Anarcha, Betsey, Lucy. At least nine others.
Nao Bustamante’s exhibition BLOOM, at Artpace in San Antonio, makes not knowing all of their names intolerable. Though J. Marion Sims, largely remembered for his contributions to gynecological medicine, performed his experimental operations on at least twelve un-anesthetized enslaved women, only three of their names exist in his records: Anarcha, Betsey, and Lucy. Over four years (1845-1849), some of the women endured as many as 30 operations that were so infamously brutal that Sims’ own staff absconded, leaving the enslaved women to comfort and restrain each other during these procedures. These experiments gave rise to the corrective surgery for vaginal fistulas and created the vaginal speculum that is still prominently used today.
Throughout BLOOM, allusions to this grisly history are unavoidable. Viewers enter Bustamante’s exhibition through rouge velvet curtains reminiscent of labia and step into a room with walls painted earthy pinks and reds. The earth tones, high ceilings, and the sound of dripping water may remind viewers of a cavern.
From the moment they enter, viewers are confronted with an antique gynecological exam chair dangling from metal chains from the room’s skylight. This installation’s title is an homage to the three enslaved women whose names Sims thought to record.
A series of gynecological illustrations runs along the right wall: speculums (some speculative and imagined) — their proper use is obscured by paintings of flowers and cacti.
At Vagnasium, a floral couch covered in plastic sheeting invites viewers to “lie down.” A screen above the couch (best viewed while lying on your back) projects Bustamante as she embodies, in front of a cavernous landscape, a scarily enthusiastic guide. Bustamante’s guide coaches the viewer through refining their Kegel exercises and, by pairing them with Lamaze breathing techniques, reach the vaginal imaginary. This performance is set to a suspenseful musical score.
Adjacent to Vagnasium, a set of found speculums with floral ceramic labels rest inside a vitrine. The sign above it reads, “Please try to relax” — the language and font above the speculums (as with the font behind the couch) are reminiscent of the sort of instructions women receive during a pelvic exam. The speculum display draws viewers toward a video installation where the googly-eyed Graves Speculum (also known as the duck-billed speculum) narrates the history of J. Marion Sims in a sinister, Donald Duck-like voice.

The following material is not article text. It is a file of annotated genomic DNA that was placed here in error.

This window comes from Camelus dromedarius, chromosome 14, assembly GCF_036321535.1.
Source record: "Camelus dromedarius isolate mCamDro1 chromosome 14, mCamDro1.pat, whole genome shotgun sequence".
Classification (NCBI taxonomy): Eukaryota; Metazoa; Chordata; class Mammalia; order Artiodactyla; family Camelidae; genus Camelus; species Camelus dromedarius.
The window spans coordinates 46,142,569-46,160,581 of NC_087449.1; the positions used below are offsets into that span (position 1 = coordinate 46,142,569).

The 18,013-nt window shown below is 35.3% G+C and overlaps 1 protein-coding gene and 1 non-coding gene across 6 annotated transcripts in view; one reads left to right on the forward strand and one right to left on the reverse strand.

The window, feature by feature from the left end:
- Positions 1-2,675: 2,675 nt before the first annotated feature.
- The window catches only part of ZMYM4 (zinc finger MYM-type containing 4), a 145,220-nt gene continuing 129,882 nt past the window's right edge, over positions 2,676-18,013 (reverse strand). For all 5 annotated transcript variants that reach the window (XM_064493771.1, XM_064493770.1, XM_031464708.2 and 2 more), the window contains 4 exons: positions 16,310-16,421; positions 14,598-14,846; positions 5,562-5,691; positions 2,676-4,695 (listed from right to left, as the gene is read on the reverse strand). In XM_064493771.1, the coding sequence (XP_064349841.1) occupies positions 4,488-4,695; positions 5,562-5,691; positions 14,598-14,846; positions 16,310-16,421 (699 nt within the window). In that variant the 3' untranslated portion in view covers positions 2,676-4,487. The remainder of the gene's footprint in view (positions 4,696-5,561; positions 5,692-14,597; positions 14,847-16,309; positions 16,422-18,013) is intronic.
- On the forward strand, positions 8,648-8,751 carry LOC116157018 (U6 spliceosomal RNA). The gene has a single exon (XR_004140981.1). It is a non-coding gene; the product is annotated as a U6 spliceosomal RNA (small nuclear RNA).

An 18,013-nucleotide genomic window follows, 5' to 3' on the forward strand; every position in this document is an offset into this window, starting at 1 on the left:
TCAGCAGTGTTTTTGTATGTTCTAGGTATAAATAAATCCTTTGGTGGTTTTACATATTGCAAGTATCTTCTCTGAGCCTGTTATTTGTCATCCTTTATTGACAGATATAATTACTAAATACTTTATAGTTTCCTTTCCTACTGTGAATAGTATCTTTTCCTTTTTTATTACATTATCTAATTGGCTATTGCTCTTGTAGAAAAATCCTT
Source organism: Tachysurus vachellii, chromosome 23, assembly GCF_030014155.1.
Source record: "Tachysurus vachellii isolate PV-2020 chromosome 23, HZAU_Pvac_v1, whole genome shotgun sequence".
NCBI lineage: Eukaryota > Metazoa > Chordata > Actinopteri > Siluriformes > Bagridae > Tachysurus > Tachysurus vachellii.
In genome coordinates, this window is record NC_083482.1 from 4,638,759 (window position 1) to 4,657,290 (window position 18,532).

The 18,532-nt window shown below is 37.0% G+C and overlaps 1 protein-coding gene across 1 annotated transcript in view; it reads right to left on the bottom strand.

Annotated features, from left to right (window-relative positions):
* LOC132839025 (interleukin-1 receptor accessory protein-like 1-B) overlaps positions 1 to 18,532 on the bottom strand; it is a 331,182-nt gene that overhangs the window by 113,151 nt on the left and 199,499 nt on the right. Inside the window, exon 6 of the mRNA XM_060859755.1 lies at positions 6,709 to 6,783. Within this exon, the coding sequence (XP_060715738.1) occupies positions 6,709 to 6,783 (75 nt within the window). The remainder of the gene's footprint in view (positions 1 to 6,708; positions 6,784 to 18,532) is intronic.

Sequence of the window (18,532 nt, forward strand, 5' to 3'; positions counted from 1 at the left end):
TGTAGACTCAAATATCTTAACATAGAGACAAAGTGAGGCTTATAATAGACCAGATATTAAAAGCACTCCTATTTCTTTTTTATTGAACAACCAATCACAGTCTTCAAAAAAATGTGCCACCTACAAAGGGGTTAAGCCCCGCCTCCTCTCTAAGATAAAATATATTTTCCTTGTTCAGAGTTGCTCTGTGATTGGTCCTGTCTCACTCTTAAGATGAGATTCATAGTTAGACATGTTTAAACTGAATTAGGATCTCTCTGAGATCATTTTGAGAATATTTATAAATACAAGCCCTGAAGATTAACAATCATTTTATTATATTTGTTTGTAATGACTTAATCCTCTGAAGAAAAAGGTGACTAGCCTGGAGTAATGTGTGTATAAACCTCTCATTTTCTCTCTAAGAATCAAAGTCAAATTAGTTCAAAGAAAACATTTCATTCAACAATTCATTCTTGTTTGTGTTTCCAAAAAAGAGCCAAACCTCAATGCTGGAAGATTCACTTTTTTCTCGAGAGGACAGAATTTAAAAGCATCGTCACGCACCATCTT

A tower of empty champagne glasses with lipstick marks on the rims sparkles in front of a projection of a leaking drainpipe with sludge stains beneath it, conjuring images of vaginal fistulas — the ailment Sims attempted to repair during the four years he unethically experimented on his enslaved patients.
Though the floral accents, velvet, and earthy pinks lend an air of coziness to this exhibition, there’s more than an undercurrent of horror running through it. Certainly, BLOOM is about the darkness of the past, but it also calls on us to consider how these horrors (and the particular trauma of realizing you do not have autonomy over your own body) exist in the present. For example, in the HeLa cells collected without permission from Henrietta Lacks’ cervix in 1951 that continue to be utilized in medical research today; in forced sterilizations; and in restrictive abortion policies — like the one going into effect in Texas on September 1 (the day this article is published).
For all the dread coursing through this exhibition, there is also hope. In the center of the room, a set of speculative speculums created by early visitors of the exhibition asks viewers to imagine alternatives. For myself, part of that imagining is (as Saidiya Hartman calls us to question in her essay, “Venus in Two Acts”) considering how beauty may be an antidote to dishonor. We can’t save Anarcha, Betsey, and Lucy’s nine associates from the archive’s anonymity, but in weaving their stories into the yet “incomplete project of freedom,” as Bustamante’s BLOOM does, we breathe them into the present.
Through Sept. 6 at Artpace San Antonio.